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This course is a "chemistry literacy" course designed for the non-science
major. The basic concepts about matter, the elements, and their reactions
are covered, but the emphasis is on how they apply to everyday life and
the changes occurring there because of advances in the chemical sciences.
Topics include the metric
system, atoms, elements, bonding, water,
molecules, polymers and the chemistry of living organisms. Weekly laboratory
exercises include making salts, nylon, slime, and DNA, as well as observing
chemical and physical reactions, measuring cans of juice, and studying
reaction rates. Whenever possible topics of current interest are discussed.
Classrooom activities (2 hours a week) and laboratories (2 hours a week) are presented, with teamwork strongly encouraged. There are 3 hourly exams, extra credit puzzles and problem sets to evaluate the class. Weekly lab reports and a final practical exam evaluate the laboratory experience. A Library and internet research paper on a topic chosen by the student is required. Electronic mail (E-mail) and the Internet are used extensively.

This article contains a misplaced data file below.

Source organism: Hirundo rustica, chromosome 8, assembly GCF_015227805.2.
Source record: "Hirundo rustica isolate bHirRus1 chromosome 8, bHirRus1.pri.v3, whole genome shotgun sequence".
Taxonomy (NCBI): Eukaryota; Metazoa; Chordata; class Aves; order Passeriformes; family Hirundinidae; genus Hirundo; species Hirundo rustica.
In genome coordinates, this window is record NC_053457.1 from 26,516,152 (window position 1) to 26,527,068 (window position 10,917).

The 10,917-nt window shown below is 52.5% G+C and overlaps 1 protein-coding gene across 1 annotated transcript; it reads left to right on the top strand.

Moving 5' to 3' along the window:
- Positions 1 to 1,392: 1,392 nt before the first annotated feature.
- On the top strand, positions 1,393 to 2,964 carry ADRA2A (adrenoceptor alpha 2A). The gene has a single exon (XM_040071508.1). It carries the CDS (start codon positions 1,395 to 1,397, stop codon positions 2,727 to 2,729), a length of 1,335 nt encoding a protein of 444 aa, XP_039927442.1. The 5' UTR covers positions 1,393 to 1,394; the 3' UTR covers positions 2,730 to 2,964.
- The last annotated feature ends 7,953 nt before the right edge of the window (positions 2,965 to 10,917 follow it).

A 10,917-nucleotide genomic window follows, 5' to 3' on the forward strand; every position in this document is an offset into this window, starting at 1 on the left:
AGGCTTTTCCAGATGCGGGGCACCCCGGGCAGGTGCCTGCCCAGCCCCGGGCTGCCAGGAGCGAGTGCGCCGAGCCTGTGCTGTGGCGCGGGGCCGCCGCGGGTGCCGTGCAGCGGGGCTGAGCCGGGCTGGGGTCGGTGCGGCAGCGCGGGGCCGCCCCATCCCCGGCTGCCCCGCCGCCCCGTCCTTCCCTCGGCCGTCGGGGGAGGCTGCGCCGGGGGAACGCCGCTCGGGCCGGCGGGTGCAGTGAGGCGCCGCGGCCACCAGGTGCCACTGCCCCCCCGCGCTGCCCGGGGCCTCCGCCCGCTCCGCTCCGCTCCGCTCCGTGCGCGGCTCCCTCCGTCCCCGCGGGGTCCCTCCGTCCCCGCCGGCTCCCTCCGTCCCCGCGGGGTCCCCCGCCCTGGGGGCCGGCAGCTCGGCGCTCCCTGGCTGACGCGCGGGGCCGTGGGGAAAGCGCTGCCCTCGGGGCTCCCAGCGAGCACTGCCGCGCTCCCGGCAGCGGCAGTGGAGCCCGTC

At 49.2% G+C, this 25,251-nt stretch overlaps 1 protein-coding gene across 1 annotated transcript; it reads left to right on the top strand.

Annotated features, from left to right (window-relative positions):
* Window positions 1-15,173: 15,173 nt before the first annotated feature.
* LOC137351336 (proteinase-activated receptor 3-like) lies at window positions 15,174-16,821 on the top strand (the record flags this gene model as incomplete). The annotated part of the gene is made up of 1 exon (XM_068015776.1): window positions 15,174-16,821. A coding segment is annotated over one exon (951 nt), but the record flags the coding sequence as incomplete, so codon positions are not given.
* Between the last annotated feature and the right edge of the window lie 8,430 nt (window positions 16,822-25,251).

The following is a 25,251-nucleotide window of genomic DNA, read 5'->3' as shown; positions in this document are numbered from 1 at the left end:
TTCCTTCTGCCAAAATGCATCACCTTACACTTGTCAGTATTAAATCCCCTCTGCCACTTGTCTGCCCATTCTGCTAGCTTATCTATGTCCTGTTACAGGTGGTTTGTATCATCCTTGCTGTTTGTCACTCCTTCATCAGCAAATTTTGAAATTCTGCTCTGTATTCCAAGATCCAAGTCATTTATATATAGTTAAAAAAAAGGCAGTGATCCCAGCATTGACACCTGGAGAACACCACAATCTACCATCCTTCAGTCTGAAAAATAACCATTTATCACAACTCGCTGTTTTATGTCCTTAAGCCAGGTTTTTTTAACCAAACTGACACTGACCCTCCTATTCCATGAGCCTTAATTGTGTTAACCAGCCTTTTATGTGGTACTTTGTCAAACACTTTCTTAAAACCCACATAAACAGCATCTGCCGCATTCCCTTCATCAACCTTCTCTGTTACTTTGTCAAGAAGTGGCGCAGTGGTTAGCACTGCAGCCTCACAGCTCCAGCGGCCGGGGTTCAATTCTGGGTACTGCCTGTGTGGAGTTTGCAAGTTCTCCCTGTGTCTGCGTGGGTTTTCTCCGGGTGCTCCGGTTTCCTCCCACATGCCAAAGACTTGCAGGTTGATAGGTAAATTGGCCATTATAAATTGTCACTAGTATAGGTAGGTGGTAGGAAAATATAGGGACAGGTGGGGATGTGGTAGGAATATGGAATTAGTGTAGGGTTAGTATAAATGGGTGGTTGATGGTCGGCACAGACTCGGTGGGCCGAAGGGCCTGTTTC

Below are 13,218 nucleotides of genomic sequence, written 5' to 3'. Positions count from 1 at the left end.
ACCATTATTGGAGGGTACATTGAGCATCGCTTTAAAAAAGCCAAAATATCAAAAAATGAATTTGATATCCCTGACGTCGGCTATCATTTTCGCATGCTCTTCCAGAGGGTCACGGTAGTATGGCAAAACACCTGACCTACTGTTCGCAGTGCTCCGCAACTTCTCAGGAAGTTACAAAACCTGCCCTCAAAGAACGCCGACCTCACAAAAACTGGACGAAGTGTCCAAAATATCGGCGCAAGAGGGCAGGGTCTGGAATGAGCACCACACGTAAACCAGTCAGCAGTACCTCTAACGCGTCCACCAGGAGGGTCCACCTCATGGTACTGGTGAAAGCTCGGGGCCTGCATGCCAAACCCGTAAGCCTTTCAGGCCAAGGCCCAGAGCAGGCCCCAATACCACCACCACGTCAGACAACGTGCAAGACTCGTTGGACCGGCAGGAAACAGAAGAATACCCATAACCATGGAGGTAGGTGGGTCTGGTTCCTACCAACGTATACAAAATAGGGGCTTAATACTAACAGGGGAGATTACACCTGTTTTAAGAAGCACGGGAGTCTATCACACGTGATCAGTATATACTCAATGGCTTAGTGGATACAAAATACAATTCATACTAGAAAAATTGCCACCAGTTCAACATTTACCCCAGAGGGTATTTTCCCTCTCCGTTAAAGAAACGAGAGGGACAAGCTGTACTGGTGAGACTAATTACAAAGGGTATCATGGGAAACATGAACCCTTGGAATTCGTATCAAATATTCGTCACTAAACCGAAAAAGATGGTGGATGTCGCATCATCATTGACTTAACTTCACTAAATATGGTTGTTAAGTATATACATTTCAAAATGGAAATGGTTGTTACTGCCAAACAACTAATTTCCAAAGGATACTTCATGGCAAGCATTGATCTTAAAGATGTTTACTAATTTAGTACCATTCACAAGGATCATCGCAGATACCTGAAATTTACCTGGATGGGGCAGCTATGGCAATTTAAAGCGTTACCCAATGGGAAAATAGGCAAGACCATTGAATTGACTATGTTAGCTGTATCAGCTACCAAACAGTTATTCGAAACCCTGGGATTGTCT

A text, safety goggles and a quad ruled notebook are required. Students must obtain their usercode and password at a PC or terminal (Fitzelle 201 or IRC-120) to access E-mail. Copies of prior tests, student papers and handouts are available in Milne Library for perusal or reproduction.
This course, with no prerequisites, satisfies the laboratory science requirement for the Basic Curriculum (NL attribute) and may qualify for the TQ and CW attributes under thinking and communicating skills for the Liberal Arts: General Degree Requirements; see your advisor. It does not apply to any science major in liberal arts or the secondary science education curricula. You must attend 70% of the labs and pass the lab evaluations to pass the course.
Absence from the first class or laboratory session may from the course! Inform the instructor immediately if you have any problem attending.
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Last Modified on 7/1/99